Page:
A picture shows on February 7, 2013 a blackboard at the Alapha Secondary School in Bayswater, a village near Limpopo, South Africa. The school, built by parents in 1985, welcomes in its five classrooms students from poor background. Without library, laboratory or running water, teachers and pupils are even determined to improve the last year results, Principal Jonas Ramapuputla said.   AFP PHOTO / MUJAHID SAFODIEN

Cape Town - More than 65 percent of high school teachers report high levels of stress and burnout as a result of lack of discipline in schools. However, educational workshops offering either physical, emotional or cognitive tools significantly improved teachers’ coping skills as well as their interactions with learners.

This is one of the major findings of my recent doctorate in psychology, in which three interventions were used to measure and help reduce the stress and burnout of teachers in four high schools on the Cape Flats in the Western Cape.

These teachers suffered from high levels of stress and burnout due to alarming incidents of social violence and lack of discipline among learners. They are often confronted with, for example, learners dying from fatal gunshots; assaults on headmasters and educators; racial outbreaks between Afrikaans and Xhosa-speaking children; gang members with guns entering schools; bomb scares; fires disrupting classes and substance abuse among learners.

Uncertainty about their roles, work overload and the unnecessary amount of red tape also triggered stress and burnout.

My study showed that the trauma prevalent in high-risk schools had a profound effect on teachers. They felt isolated, emotionally exhausted, physically tired and unable to accomplish goals, with unmet needs – all symptoms of burnout. During the stress and burnout interventions, teachers were able to confront these unpleasant feelings and experiences. Diverse yet effective coping strategies offered practical tools and improved their self-efficacy.

Educators who attended at least one of the three workshops all reported significantly reduced stress levels. Those who practised physical trauma release exercises or dealt with emotional healing reported a reduction in learner burnout.

They also had a better understanding of themselves. Learner burnout was also reduced in the cognitive intervention, where teachers analysed their communication patterns, using self-tests and discussions to better understand their interactions with learners.

These exercises were considered a self-help tool, effective for calmness and relaxation. In the classroom, educators gained confidence to take control, were calmer and felt more relaxed, with increased energy.

There were also significant shifts in the understanding of classroom competency for educators, who took more responsibility for managing discipline rather than seeing it exclusively as a learner problem.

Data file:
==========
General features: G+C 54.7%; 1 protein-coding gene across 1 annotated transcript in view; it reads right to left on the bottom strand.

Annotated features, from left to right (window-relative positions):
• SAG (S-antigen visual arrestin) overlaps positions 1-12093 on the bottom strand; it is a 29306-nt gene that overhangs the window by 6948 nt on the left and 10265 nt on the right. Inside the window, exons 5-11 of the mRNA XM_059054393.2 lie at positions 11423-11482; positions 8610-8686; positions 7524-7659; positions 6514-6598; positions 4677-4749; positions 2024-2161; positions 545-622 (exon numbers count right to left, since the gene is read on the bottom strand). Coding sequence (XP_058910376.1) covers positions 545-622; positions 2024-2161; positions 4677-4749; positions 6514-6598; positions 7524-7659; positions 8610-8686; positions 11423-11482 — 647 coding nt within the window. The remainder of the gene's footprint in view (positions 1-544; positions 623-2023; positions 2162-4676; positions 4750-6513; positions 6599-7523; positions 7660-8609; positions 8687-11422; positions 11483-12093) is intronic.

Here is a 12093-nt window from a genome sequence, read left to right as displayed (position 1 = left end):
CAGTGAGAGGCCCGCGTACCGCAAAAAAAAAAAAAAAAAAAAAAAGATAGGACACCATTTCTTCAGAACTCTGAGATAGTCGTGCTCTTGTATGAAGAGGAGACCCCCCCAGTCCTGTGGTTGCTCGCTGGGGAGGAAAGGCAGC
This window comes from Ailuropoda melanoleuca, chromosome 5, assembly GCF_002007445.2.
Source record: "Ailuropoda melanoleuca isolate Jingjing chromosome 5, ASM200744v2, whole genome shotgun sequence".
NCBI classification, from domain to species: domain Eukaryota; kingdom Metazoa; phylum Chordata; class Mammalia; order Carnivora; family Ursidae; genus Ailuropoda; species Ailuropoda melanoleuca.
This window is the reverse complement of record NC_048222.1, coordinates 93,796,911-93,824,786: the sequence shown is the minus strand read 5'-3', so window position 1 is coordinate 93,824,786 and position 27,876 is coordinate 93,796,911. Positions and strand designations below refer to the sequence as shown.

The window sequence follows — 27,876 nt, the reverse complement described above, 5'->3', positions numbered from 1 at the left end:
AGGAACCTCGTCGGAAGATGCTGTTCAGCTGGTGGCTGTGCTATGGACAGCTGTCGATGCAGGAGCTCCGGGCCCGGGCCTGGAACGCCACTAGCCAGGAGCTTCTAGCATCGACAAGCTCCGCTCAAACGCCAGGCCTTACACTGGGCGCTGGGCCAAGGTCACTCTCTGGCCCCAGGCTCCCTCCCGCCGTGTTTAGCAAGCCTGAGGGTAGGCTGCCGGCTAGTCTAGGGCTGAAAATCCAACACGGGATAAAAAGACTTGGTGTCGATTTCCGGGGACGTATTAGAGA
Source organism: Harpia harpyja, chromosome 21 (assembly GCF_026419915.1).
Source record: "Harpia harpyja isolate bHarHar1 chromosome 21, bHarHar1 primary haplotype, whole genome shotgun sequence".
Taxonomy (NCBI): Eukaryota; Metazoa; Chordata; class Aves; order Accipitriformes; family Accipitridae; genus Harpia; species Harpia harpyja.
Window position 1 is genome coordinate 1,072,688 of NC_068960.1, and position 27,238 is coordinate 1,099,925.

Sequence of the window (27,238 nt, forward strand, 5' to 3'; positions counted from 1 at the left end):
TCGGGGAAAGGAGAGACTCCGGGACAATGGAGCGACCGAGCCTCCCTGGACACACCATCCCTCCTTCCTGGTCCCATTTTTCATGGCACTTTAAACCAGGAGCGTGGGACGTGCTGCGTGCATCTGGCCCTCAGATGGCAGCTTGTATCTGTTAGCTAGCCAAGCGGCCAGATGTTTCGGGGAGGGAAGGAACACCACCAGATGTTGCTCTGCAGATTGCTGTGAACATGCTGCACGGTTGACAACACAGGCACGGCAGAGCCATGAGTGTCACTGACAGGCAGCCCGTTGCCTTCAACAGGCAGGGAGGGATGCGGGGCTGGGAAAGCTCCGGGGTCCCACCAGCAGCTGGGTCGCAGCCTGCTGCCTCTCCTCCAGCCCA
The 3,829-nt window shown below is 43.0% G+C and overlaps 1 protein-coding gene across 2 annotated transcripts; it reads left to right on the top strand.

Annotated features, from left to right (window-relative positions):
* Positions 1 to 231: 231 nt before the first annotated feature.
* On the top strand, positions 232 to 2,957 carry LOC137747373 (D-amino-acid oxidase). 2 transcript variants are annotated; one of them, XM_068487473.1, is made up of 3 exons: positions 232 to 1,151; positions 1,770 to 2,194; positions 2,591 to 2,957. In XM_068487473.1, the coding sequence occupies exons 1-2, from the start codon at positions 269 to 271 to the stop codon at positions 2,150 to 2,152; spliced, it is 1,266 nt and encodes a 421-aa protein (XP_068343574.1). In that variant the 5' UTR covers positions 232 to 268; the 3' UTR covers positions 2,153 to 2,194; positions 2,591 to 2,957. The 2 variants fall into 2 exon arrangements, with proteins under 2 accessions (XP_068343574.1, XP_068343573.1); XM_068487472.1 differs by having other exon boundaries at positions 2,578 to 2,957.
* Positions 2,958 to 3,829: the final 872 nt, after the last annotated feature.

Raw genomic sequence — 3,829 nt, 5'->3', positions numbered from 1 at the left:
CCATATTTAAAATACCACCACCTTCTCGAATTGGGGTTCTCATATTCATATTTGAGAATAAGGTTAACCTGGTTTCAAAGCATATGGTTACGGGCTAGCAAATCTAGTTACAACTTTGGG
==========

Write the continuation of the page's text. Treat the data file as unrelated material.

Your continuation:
Teachers had a greater understanding in the classroom about how to deal with learners and felt empowered by this new knowledge.The interventions succeeded in helping teachers transfer what was learnt to everyday challenges in the classroom and in life.

Overall, educators recognised themselves as the ones who need to take control of the class and relate positively to learners, rather than blaming the children for a lack of discipline. With learner discipline being the greatest stressor in high-risk schools, teachers need effective responses which do not exacerbate the violence and aggression present in gangland communities.

The positive mediation of educator stress and burnout could help improve competence in the classrooms on the Cape Flats and help reverse the high drop-out rates of learners. While the education department does indeed recognise the daily challenges facing teachers and devise realistic, practical solutions for factors impeding educators from delivering quality teaching, it needs to address stress-inducing working conditions, such as large classes and inadequate resources.

It is not enough to merely be concerned by the plight of exhausted and demoralised teachers, or to introduce interventions which are not based on sound empirical research. Positive action needs to be taken, analysing the effectiveness of different interventions on the coping strategies of teachers and assisting them to reach democratic, caring and social justice aims, particularly within challenging educational contexts such as public schools on the Cape Flats.

Practically, educators should be afforded opportunities to exercise their right to be given an equal chance to voice their democratic concerns. Workshop interventions can provide tools to improve classroom competency and model compassion and care, which can be passed on to learners.

Reducing stress and burnout of educators is a vital key in unlocking the academic potential of our youth. Teachers as well as learners deserve a healthy classroom environment, conducive to learning and care. It is time to turn to the important task of empowering and healing our teachers.

* Dr Sharon Johnson is Head of the Department of Teaching and Learning at the South African College of Applied Psychology in Claremont. This article is based on her recent doctorate in Psychology at Stellenbosch University.

** The views expressed here do not necessarily reflect those of Independent Newspapers

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